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Amaya v. Logo Enterprises, LLC

United States District Court, District of Columbia

May 4, 2017

TOMAS LEMUS AMAYA Plaintiff,
v.
LOGO ENTERPRISES, LLC, et al. Defendants.

          MEMORANDUM OPINION

          CHRISTOPHER R. COOPER United States District Judge

         Plaintiff Tomas Lemus Amaya worked for six years as a kitchen hand at the Pollo Granjero restaurant in Washington, D.C. In this suit, he seeks to recover from the restaurant and its owner unpaid minimum and overtime wages for a period of approximately two years. Despite having been served, defendants Logo Enterprises, LLC (“Logo Enterprises”) and its owner Juan Loyola have not responded to the complaint or the clerk's entry of default. Amaya now petitions the Court to enter a default judgment, seeking a monetary judgment against Defendants in the amount of $300, 163.82, which includes unpaid minimum and overtime wages, liquidated damages, attorney fees, expenses, and court costs. Because Amaya has adequately demonstrated Defendants' liability and that he is entitled to monetary relief, the Court will enter default judgments against Logo Enterprises and Loyola.

         I. Background

         The Fair Labor Standards Act (“FLSA”) requires employers to pay a federal minimum wage of $7.25 per hour, and overtime payments at a rate of one-and one-half times the employee's regular hourly wage for hours worked in excess of 40 hours per week. See 29 U.S.C. §§ 206-207. The statute further requires employers to pay state-established minimum wages if they are higher than the federal minimum wage. See id. § 218.

         The District of Columbia Wage Payment and Collection Law (“DCWPCL”) establishes the minimum wage that employers must pay to persons employed in the District of Columbia. See D.C. Code § 32-1001. During the time periods alleged in Amaya's complaint, the D.C. minimum wage was $8.25 per hour from January 1, 2013 until June 30, 2014; $9.50 from July 1, 2014 until June 30, 2015; and $10.50 from July 1, 2015 until the end of Amaya's employment on October 21, 2015. See D.C. Code § 32-1003. Because the federal minimum wage was lower during all relevant periods, Amaya's minimum hourly wage is established by the DCWPCL.

         Logo Enterprises and Loyola are employers as defined by the FLSA and the DCWPCL.[1]Logo Enterprises is a limited liability company operating under the name Pollo Granjero. Compl. ¶ 6. Pollo Granjero employed Amaya as a kitchen hand, starting in 2009 until approximately October 21, 2015. Compl. ¶¶ 9-11.[2] Amaya filed suit on January 5, 2016 alleging that Defendants violated both the FLSA and DCWPCL by paying him less than the required minimum wage and no overtime pay despite his working an average of 83 hours per week. Id. ¶¶ 6-7, 17, 40-41. Accordingly, Amaya argues that he is entitled to $313, 128.00, which includes unpaid wages from January 1, 2013 until October 21, 2015, liquidated damages, court costs, and attorney fees and expenses.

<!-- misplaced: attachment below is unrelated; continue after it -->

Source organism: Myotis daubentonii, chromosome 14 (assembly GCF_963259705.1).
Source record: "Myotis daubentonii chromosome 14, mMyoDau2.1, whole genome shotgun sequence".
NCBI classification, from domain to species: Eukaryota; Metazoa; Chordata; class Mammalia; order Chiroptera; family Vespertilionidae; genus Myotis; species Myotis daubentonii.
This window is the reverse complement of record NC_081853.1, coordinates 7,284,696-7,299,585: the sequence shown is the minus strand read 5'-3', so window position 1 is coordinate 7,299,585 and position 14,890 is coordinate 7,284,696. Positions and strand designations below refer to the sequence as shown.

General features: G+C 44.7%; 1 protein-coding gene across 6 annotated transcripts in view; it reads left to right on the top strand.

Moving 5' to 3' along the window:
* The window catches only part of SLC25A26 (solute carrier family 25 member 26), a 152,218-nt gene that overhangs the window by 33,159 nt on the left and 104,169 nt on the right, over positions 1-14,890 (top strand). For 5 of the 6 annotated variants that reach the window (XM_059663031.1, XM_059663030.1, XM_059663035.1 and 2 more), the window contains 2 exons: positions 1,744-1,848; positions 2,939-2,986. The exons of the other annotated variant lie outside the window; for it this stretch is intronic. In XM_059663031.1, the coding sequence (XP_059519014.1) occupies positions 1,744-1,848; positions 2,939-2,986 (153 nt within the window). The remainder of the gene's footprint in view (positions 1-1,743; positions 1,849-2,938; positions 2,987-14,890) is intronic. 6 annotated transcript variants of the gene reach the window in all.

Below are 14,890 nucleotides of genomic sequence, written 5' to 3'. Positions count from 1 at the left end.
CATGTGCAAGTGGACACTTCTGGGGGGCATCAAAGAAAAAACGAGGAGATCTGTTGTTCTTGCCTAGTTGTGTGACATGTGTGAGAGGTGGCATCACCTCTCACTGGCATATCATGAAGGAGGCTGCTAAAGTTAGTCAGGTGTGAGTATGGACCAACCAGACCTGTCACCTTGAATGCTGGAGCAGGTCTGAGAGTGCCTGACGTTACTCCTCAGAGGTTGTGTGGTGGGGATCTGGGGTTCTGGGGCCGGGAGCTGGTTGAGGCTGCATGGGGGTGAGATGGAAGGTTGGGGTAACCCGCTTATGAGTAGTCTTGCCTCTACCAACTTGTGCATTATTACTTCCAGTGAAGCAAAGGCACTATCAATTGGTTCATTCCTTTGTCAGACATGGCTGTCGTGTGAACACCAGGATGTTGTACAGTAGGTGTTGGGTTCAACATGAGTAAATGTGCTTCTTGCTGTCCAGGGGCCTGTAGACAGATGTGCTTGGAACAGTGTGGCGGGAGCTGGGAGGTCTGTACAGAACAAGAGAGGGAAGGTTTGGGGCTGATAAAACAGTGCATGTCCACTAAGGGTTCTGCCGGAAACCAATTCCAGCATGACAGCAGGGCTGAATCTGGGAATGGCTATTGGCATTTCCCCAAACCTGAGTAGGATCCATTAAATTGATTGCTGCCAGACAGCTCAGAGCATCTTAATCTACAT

Loyola and the Company were properly served on January 12, 2016 and February 4, 2016 respectively. Neither Defendant filed a response, and the Clerk of the Court entered a default against both. In September 2016, Amaya filed a Motion for Default Judgment, which has received no response in the past six months.

         II. Standard of Review

         The standard for default judgment is a two-step procedure. See e.g., Ventura v L.A. Howard Constr. Co., 134 F.Supp.3d 99, 102 (D.D.C. 2015). A plaintiff must request first that the Clerk of the Court enter a default against an opposing party who has “failed to plead or otherwise defend, ” Fed.R.Civ.P. 55(a), which “establishes the defaulting party's liability for the well-pleaded allegations of the complaint.” Boland v. Elite Terrazzo Flooring, Inc., 763 F.Supp.2d 64, 67 (D.D.C. 2011). A plaintiff must then petition the court for a default judgment against the parties. Fed.R.Civ.P. 55(b)(2). The purpose of default judgments is to prevent absentee defendants from escaping liability by refusing to participate in judicial proceedings. See Elite Terrazzo Flooring, 763 F.Supp.2d at 67.

         Once liability has been established, courts have considerable latitude in determining the appropriate award through an independent evaluation of the alleged damages. Courts may choose to hold a hearing or can base their assessments on “detailed affidavits or documentary evidence” submitted by plaintiffs in support of their claims. Boland v. Providence Constr. Corp., 304 F.R.D. 31, 36 (D.D.C. 2014) (quoting Fanning v. Permanent Sol. Indus, Inc., 257 F.R.D. 4, 7 (D.D.C. 2009)). However, the Court is not required to hold a hearing “‘as long as it ensures that there is a basis for the damages specified in the default judgment.'” Elite Terrazzo Flooring, Inc., 763 F.Supp.2d at 67.

         III. Analysis

         The Court will first consider Defendants' liability and then turn to evaluating the relevant damages.

         A. Liability

         The FLSA requires that an employer pay his employees for hours worked in excess of forty hours per week “at a rate not less than one and one-half times the regular rate at which he is employed.” 29 U.S.C. § 207(a). The DCWPCL likewise requires employer to compensate employees for overtime “at a rate not less than 11/2 times the regular rate at which the employee is employed.” D.C. Code § 32-1003. Under the DCWPCL, if an employer fires an employee, “the employer shall pay the employee's wages earned not later than the working day following such discharge.” D.C. Code § 32-1303. If an employee quits or resigns, however, ...


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